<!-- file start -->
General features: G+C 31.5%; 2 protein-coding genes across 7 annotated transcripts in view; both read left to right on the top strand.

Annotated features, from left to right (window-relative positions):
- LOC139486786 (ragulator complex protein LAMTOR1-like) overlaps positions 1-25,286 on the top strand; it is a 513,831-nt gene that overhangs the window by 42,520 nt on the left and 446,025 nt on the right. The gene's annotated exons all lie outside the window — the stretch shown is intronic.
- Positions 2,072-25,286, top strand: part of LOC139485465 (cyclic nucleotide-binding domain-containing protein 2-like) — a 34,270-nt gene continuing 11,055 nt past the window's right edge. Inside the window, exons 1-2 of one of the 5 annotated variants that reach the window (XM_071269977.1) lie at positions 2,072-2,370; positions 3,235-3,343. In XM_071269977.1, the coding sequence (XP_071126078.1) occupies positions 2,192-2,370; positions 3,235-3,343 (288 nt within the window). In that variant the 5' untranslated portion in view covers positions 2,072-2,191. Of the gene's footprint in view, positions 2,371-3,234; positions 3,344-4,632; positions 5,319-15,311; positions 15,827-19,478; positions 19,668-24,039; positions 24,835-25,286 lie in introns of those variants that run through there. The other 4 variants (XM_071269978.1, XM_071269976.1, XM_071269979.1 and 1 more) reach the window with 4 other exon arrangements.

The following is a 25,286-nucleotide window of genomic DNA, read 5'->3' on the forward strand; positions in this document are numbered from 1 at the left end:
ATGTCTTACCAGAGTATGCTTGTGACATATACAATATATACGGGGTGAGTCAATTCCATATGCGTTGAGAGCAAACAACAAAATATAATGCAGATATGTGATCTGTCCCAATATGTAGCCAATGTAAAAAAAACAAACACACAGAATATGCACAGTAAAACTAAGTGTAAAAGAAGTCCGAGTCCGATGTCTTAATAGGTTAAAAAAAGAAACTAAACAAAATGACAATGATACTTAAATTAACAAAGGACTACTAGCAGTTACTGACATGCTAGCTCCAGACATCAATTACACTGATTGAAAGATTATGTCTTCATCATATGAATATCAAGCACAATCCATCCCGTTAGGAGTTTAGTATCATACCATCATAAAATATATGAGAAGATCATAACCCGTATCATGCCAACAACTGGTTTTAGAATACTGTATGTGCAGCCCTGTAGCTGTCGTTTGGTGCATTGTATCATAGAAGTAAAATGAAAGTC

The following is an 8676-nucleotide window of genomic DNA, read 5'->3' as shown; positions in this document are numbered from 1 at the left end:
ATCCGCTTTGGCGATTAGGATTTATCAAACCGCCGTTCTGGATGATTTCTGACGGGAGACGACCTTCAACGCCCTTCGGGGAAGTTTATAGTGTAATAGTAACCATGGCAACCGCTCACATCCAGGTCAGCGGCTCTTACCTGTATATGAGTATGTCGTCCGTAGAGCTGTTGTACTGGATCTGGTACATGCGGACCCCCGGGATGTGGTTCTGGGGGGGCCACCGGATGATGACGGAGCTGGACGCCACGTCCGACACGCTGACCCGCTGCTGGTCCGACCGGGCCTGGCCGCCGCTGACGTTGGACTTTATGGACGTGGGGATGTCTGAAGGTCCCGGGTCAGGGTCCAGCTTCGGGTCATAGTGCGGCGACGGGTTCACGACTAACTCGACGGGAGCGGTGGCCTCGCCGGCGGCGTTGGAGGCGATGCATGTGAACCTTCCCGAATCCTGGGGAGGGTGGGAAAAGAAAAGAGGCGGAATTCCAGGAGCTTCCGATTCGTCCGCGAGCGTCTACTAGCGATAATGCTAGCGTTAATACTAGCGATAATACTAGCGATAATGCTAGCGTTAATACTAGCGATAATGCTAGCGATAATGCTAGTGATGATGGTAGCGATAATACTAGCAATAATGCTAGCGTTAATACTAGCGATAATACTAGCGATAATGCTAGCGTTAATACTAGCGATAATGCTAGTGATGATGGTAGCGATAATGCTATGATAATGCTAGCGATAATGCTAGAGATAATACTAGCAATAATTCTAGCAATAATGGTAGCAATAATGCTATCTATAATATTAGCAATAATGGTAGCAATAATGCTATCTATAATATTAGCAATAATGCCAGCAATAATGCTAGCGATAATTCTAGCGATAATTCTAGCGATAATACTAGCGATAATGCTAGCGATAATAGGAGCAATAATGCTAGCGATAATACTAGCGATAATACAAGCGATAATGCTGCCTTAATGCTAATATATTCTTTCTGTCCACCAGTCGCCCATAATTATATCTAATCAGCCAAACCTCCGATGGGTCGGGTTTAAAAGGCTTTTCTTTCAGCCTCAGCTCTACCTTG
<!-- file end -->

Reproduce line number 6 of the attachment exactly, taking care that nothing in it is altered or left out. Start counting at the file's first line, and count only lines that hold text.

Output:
ATGTCTTACCAGAGTATGCTTGTGACATATACAATATATACGGGGTGAGTCAATTCCATATGCGTTGAGAGCAAACAACAAAATATAATGCAGATATGTGATCTGTCCCAATATGTAGCCAATGTAAAAAAAACAAACACACAGAATATGCACAGTAAAACTAAGTGTAAAAGAAGTCCGAGTCCGATGTCTTAATAGGTTAAAAAAAGAAACTAAACAAAATGACAATGATACTTAAATTAACAAAGGACTACTAGCAGTTACTGACATGCTAGCTCCAGACATCAATTACACTGATTGAAAGATTATGTCTTCATCATATGAATATCAAGCACAATCCATCCCGTTAGGAGTTTAGTATCATACCATCATAAAATATATGAGAAGATCATAACCCGTATCATGCCAACAACTGGTTTTAGAATACTGTATGTGCAGCCCTGTAGCTGTCGTTTGGTGCATTGTATCATAGAAGTAAAATGAAAGTC